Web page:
Wordpress is a full CMS solution, which is great for many less programming-inclined individuals. But I’m not one of them. I program daily, I do it for hobby, and I do it for living. And because of that, Wordpress (especially hosted on a free hosting service) felt really limiting to me. As a CMS solution, Wordpress is huge, modifying it gets painful. I tried to use some plugins such as Elementor to expand my possibilities, but I still felt cuffed. I didn’t like it at all. That was my main issue with it.

Hugo on other hand, is extremely flexible. Even when I install a theme, I can really easily build whatever I want. All the limits I felt with Wordpress are gone - whatever bothers me, I can work around somehow.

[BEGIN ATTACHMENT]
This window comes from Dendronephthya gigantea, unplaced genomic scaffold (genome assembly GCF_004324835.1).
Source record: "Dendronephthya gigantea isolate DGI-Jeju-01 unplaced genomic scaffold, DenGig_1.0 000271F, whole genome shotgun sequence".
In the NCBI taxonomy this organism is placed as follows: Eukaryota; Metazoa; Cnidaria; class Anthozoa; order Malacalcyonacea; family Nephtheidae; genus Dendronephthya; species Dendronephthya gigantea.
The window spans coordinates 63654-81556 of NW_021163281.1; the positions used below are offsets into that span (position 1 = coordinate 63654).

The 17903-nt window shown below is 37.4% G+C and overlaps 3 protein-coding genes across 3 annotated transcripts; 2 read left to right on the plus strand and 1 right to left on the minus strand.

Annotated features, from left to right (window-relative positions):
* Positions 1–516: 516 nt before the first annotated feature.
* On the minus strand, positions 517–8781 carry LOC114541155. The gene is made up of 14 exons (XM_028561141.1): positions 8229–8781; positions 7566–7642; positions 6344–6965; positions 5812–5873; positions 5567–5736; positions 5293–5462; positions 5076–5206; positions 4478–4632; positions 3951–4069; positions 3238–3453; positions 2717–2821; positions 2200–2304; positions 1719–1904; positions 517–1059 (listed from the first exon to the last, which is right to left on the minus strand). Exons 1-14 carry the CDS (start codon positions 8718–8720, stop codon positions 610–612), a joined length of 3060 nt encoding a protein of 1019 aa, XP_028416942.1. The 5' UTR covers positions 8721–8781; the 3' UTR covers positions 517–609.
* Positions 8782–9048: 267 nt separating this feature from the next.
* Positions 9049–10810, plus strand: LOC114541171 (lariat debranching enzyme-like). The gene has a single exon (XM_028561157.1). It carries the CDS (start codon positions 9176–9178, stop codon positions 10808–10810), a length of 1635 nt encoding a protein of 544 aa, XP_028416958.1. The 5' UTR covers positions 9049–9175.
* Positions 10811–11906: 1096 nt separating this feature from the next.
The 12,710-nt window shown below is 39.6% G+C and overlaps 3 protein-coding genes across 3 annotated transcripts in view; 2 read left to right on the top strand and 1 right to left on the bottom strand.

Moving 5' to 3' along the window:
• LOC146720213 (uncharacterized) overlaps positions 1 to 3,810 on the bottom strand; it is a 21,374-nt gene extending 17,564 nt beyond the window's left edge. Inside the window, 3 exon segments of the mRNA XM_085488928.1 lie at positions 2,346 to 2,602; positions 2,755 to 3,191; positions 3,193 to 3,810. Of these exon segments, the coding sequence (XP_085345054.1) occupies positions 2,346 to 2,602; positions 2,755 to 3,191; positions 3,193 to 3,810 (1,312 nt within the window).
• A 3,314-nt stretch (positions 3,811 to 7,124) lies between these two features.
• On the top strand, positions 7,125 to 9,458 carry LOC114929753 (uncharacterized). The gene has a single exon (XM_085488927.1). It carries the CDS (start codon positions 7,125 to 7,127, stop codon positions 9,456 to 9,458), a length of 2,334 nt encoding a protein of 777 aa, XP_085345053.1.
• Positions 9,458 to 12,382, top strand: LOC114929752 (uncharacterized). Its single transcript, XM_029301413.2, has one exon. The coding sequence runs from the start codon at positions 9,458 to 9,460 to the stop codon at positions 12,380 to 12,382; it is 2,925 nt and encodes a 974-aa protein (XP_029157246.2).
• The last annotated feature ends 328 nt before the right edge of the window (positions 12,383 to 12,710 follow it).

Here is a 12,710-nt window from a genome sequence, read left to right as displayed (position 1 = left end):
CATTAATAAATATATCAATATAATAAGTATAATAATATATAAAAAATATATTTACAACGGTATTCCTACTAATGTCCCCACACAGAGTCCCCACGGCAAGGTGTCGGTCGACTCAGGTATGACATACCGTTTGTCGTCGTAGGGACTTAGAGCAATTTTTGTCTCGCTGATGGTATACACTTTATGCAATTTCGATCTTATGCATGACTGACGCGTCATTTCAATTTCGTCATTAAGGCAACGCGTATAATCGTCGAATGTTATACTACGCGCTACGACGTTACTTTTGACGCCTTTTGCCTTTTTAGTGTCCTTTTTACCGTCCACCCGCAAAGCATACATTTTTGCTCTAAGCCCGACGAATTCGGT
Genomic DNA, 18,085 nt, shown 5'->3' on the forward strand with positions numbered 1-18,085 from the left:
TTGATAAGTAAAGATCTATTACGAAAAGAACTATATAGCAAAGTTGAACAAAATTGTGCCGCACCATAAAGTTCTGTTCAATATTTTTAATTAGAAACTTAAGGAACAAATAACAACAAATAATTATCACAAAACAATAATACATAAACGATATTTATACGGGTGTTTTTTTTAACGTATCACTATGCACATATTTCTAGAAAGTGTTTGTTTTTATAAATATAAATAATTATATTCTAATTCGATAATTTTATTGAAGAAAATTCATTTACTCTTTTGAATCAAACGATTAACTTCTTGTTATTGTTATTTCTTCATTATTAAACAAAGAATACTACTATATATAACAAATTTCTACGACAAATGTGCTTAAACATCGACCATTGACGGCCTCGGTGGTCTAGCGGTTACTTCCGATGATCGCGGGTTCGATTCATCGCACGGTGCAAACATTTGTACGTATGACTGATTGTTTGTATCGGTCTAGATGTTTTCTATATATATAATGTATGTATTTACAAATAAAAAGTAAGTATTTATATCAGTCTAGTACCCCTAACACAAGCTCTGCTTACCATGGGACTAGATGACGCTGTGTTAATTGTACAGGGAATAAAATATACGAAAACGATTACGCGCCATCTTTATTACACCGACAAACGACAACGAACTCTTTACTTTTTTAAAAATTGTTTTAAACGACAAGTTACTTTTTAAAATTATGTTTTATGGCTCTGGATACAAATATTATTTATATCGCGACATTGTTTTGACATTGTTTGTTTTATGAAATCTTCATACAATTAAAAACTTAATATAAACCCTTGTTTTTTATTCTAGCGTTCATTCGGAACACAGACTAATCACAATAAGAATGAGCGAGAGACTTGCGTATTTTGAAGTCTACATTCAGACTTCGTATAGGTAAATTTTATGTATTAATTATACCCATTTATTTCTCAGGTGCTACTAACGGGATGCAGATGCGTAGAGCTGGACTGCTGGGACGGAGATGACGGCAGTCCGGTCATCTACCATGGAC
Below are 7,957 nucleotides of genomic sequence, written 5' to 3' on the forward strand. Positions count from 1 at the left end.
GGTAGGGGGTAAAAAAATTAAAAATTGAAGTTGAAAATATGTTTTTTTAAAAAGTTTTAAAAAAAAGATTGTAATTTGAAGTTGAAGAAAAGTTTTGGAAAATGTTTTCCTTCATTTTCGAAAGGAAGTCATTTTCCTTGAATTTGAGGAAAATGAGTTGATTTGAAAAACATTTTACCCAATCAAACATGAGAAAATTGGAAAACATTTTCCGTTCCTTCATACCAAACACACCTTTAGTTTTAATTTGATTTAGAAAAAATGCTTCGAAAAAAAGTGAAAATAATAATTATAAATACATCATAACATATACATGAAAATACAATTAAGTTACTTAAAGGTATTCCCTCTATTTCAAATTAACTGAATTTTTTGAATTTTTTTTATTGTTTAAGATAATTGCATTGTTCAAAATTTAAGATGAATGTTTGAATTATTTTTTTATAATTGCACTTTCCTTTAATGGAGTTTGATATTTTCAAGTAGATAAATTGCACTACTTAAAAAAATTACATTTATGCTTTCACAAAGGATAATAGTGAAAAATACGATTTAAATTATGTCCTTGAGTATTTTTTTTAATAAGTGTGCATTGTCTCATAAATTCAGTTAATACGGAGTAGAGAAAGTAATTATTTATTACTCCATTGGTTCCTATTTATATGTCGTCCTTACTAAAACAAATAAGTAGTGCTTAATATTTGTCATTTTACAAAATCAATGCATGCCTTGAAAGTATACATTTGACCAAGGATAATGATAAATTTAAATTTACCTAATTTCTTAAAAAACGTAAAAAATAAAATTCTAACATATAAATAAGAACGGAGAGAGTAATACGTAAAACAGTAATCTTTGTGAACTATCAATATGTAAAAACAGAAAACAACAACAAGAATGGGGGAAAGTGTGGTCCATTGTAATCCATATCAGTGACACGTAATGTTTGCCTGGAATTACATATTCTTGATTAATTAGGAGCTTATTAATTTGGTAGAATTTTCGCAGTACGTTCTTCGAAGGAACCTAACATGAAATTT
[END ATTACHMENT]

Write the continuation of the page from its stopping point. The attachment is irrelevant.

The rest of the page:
But why Hugo?

Hugo isn’t the only static page generators. There are others, for example Gatsby or Jekyll (which I actually used to build BloodXtract Team website).

Hugo and Gatsby looked to be much more powerful than Jekyll - and it’s no surprise, they both are much younger. And when I was choosing between them, I was looking at themes available. What made me choose Hugo over Gatsby was LoveIt theme - it looked almost exactly like what I want to start with - and because it’s Hugo, any further customization I need is easy.

Getting site up

First steps

First step was installing hugo. The best way to do it is installing Chocolatey and then run choco install hugo-extended -confirm command. Hugo can be installed by downloading binary and setting a PATH variable, but I couldn’t find information whether it’s Hugo Extended or normal one - so to be sure, I chose Chocolatey. Check Hugo docs for more info on installing Hugo.